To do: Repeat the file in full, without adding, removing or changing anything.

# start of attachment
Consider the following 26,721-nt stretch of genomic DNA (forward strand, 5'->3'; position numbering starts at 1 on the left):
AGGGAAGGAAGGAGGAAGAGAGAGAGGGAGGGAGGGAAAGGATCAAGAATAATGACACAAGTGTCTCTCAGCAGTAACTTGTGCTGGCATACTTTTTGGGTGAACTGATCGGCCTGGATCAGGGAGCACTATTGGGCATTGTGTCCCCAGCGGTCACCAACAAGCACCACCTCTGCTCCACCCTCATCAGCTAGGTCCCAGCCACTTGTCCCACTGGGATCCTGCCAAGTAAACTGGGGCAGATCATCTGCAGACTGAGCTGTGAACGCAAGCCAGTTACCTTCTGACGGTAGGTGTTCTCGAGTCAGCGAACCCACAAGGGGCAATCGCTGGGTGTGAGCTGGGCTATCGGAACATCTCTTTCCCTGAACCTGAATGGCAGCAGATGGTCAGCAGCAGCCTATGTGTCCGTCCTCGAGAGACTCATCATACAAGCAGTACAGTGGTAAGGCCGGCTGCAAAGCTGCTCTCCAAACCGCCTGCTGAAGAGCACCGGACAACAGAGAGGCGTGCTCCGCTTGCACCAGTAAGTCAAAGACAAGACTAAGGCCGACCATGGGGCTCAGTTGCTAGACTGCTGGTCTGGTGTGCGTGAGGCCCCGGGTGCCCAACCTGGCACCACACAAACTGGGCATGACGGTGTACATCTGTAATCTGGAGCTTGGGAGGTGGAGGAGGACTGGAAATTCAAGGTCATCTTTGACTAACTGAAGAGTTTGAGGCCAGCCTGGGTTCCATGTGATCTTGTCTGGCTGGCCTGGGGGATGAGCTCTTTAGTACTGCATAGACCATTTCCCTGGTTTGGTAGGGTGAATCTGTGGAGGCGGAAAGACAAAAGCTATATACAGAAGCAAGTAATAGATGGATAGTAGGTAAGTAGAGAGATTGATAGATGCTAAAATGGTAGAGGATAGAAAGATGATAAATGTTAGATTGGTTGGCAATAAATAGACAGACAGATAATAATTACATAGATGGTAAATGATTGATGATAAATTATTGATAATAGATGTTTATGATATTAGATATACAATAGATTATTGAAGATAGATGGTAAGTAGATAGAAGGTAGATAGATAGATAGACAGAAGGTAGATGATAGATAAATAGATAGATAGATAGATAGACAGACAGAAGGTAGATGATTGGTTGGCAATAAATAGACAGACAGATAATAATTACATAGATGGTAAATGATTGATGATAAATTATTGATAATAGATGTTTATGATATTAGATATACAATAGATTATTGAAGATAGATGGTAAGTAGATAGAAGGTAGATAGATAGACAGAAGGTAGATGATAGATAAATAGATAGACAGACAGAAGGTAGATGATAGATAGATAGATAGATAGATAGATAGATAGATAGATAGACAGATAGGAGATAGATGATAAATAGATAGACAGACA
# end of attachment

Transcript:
Consider the following 26,721-nt stretch of genomic DNA (forward strand, 5'->3'; position numbering starts at 1 on the left):
AGGGAAGGAAGGAGGAAGAGAGAGAGGGAGGGAGGGAAAGGATCAAGAATAATGACACAAGTGTCTCTCAGCAGTAACTTGTGCTGGCATACTTTTTGGGTGAACTGATCGGCCTGGATCAGGGAGCACTATTGGGCATTGTGTCCCCAGCGGTCACCAACAAGCACCACCTCTGCTCCACCCTCATCAGCTAGGTCCCAGCCACTTGTCCCACTGGGATCCTGCCAAGTAAACTGGGGCAGATCATCTGCAGACTGAGCTGTGAACGCAAGCCAGTTACCTTCTGACGGTAGGTGTTCTCGAGTCAGCGAACCCACAAGGGGCAATCGCTGGGTGTGAGCTGGGCTATCGGAACATCTCTTTCCCTGAACCTGAATGGCAGCAGATGGTCAGCAGCAGCCTATGTGTCCGTCCTCGAGAGACTCATCATACAAGCAGTACAGTGGTAAGGCCGGCTGCAAAGCTGCTCTCCAAACCGCCTGCTGAAGAGCACCGGACAACAGAGAGGCGTGCTCCGCTTGCACCAGTAAGTCAAAGACAAGACTAAGGCCGACCATGGGGCTCAGTTGCTAGACTGCTGGTCTGGTGTGCGTGAGGCCCCGGGTGCCCAACCTGGCACCACACAAACTGGGCATGACGGTGTACATCTGTAATCTGGAGCTTGGGAGGTGGAGGAGGACTGGAAATTCAAGGTCATCTTTGACTAACTGAAGAGTTTGAGGCCAGCCTGGGTTCCATGTGATCTTGTCTGGCTGGCCTGGGGGATGAGCTCTTTAGTACTGCATAGACCATTTCCCTGGTTTGGTAGGGTGAATCTGTGGAGGCGGAAAGACAAAAGCTATATACAGAAGCAAGTAATAGATGGATAGTAGGTAAGTAGAGAGATTGATAGATGCTAAAATGGTAGAGGATAGAAAGATGATAAATGTTAGATTGGTTGGCAATAAATAGACAGACAGATAATAATTACATAGATGGTAAATGATTGATGATAAATTATTGATAATAGATGTTTATGATATTAGATATACAATAGATTATTGAAGATAGATGGTAAGTAGATAGAAGGTAGATAGATAGATAGACAGAAGGTAGATGATAGATAAATAGATAGATAGATAGATAGACAGACAGAAGGTAGATGATTGGTTGGCAATAAATAGACAGACAGATAATAATTACATAGATGGTAAATGATTGATGATAAATTATTGATAATAGATGTTTATGATATTAGATATACAATAGATTATTGAAGATAGATGGTAAGTAGATAGAAGGTAGATAGATAGACAGAAGGTAGATGATAGATAAATAGATAGACAGACAGAAGGTAGATGATAGATAGATAGATAGATAGATAGATAGATAGATAGATAGACAGATAGGAGATAGATGATAAATAGATAGACAGACA